Looking for something to do the weekend of September 26-28, 2014? Attend CliftonFest on Ludlow Avenue!
At this festival you will find 41 artisan booths, 36 carpet artists as well as musicians and performers. You can also shop at all of the local Ludlow businesses.
What Are Carpet Artists?
Glad you asked! These artists use chalk to draw their talented art right onto the street. The art is treated to stay on the road for about three months. See a sample of this amazing art here.
Learn more about CliftonFest here and here.
Interested in looking at Clifton homes? You’ll find older and newer, big and small homes in this neighborhood.
Have you seen or used the steps found at some of Cincinnati’s 19th century hillsides? There are actually 400 sets of hillside stairways throughout the city. These steps are part of our city’s transportation system providing a pedestrian-friendly connection to various parts of the city. Many of these steps are still used, while others, sadly, have been closed. These steps provide easy access around downtown, Clifton, Eden Park, Mt. Adams, Hyde Park and Price Hill as well as other hilly areas.
Mt. Adams Steps to Immaculata Church
Steps to and from the Cincinnati Art Museum
Some of the more popular steps include:
- Ohio Avenue Steps in Over-The-Rhine (nearly Findlay Market at the base of Ohio on McMicken) – These steps lead you into Clifton.
- Gilbert Avenue Steps at the Elsinore Arch (near WCPO) – These steps take you into Eden Park and conclude near the Seasongood Pavilion.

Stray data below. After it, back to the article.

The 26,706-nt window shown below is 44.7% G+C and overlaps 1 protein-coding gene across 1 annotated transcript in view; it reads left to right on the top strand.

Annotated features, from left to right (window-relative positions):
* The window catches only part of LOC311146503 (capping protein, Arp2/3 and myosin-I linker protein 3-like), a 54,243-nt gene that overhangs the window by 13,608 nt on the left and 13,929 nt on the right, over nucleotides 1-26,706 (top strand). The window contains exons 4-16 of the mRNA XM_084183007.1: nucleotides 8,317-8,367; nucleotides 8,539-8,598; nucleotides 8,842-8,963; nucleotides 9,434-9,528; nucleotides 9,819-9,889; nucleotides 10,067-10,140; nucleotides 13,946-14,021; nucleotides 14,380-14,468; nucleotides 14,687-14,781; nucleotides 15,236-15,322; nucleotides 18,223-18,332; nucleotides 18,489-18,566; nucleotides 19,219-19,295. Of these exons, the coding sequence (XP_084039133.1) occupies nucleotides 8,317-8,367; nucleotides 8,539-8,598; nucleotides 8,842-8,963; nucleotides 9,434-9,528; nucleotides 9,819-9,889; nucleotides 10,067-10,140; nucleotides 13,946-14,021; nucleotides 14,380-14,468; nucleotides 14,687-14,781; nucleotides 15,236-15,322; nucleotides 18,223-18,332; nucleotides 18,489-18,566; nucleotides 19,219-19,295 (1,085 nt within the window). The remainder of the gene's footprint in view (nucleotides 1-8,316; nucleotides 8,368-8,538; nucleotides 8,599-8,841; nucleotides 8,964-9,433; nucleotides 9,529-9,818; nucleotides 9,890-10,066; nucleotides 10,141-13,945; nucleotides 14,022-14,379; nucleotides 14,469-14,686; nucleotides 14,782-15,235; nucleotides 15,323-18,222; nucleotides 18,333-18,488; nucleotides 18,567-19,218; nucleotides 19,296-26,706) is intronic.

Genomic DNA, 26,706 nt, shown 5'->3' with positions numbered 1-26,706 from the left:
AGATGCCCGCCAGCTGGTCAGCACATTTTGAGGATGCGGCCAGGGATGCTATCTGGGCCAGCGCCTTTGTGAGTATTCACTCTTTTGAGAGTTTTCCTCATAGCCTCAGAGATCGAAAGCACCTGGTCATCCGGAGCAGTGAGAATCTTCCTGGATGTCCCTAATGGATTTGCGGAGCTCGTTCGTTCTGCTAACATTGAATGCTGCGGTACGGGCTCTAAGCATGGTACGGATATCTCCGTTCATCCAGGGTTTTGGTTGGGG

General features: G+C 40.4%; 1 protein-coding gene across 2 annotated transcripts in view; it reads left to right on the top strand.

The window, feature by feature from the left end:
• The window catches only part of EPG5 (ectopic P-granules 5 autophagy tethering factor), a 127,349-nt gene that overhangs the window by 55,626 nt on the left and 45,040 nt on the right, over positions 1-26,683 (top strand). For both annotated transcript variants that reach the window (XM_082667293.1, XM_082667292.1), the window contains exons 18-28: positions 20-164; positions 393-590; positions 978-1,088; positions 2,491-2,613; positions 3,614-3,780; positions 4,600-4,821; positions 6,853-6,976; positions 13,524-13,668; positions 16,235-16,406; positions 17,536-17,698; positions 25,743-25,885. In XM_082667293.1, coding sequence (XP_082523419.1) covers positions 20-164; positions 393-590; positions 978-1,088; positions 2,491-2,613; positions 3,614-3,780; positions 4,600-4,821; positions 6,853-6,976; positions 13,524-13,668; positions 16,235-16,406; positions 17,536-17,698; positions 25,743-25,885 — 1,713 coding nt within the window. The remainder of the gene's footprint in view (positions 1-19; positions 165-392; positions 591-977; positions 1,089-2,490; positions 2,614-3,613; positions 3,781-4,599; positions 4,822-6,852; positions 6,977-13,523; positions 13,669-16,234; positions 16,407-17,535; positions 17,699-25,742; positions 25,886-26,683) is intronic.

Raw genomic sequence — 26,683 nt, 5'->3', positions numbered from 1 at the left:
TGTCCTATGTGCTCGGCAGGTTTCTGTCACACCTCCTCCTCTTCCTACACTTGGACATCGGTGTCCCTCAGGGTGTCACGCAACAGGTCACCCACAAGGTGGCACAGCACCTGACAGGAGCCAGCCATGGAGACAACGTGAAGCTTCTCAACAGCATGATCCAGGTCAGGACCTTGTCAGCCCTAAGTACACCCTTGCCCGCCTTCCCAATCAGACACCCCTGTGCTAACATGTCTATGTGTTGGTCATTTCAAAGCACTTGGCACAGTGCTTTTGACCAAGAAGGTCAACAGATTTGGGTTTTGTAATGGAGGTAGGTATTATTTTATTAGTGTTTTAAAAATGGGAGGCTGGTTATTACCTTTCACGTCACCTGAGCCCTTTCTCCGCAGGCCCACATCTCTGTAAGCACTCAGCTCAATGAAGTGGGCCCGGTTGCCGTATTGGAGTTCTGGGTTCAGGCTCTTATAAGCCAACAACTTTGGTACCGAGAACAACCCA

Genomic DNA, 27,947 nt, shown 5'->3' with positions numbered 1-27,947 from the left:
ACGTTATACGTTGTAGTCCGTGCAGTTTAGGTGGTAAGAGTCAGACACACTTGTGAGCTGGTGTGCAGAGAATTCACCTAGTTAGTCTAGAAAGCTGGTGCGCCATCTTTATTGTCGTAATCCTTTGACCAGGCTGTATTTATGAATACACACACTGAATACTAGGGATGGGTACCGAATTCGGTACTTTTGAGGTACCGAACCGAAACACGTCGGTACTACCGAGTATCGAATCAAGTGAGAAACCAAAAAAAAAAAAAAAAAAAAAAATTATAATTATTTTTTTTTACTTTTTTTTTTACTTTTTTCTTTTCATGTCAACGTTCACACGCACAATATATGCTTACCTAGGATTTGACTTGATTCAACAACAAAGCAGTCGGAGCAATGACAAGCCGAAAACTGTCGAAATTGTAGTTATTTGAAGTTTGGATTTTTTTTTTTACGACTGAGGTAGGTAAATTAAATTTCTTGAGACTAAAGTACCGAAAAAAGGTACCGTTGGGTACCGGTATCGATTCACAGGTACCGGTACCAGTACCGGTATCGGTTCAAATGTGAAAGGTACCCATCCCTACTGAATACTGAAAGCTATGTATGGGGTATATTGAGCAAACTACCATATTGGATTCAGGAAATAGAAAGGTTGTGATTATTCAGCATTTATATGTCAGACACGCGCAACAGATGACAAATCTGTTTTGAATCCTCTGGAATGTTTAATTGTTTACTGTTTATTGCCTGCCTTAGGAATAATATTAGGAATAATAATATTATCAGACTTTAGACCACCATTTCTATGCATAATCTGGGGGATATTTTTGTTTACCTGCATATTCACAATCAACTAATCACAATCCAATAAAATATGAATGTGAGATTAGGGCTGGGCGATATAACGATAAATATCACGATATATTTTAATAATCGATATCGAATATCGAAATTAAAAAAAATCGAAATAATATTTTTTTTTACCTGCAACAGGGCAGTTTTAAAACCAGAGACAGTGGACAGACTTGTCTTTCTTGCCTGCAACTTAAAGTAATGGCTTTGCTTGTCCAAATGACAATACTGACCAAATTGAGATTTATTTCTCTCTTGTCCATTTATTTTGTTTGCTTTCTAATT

- Church of the Immaculata Steps – Located on St. Gregory Street in Mt. Adams, these steps are well used on Good Friday for praying pilgrams. These steps offer nice vistas of downtown and Northern Kentucky.
Some people incorporate these steps in their running or jogging routes. In fact there is yearly race called the Stone Steps 50k Trail Run — an “ultramarathon” — in Mt. Airy Forest that takes you though the paths and many steps in this park.
The City of Cincinnati has developed the City Hillside Step Information System as a means of maintaining an inventory of the steps. This system also notes the nearby businesses, bus stops, parks, schools, residences and other places of interest. (To view this pdf, read the SoapBoxMedia blog about Cincinnati Steps.)
The Cincinnati Steps blog maps all of the step locations and features many photos of the steps.
Interested in learning more? Read Walking The Steps of Cincinnati book.
Note: This author used the Mt. Adams steps daily in the 1980’s. Living on Paradrome Street in Mt. Adams, I worked in downtown Cincinnati and did not own a car. I walked. I would take the steps down the hill from Mt. Adams and then cross over I-71 via a walking bridge into town. It was really great exercise and I stayed in great shape!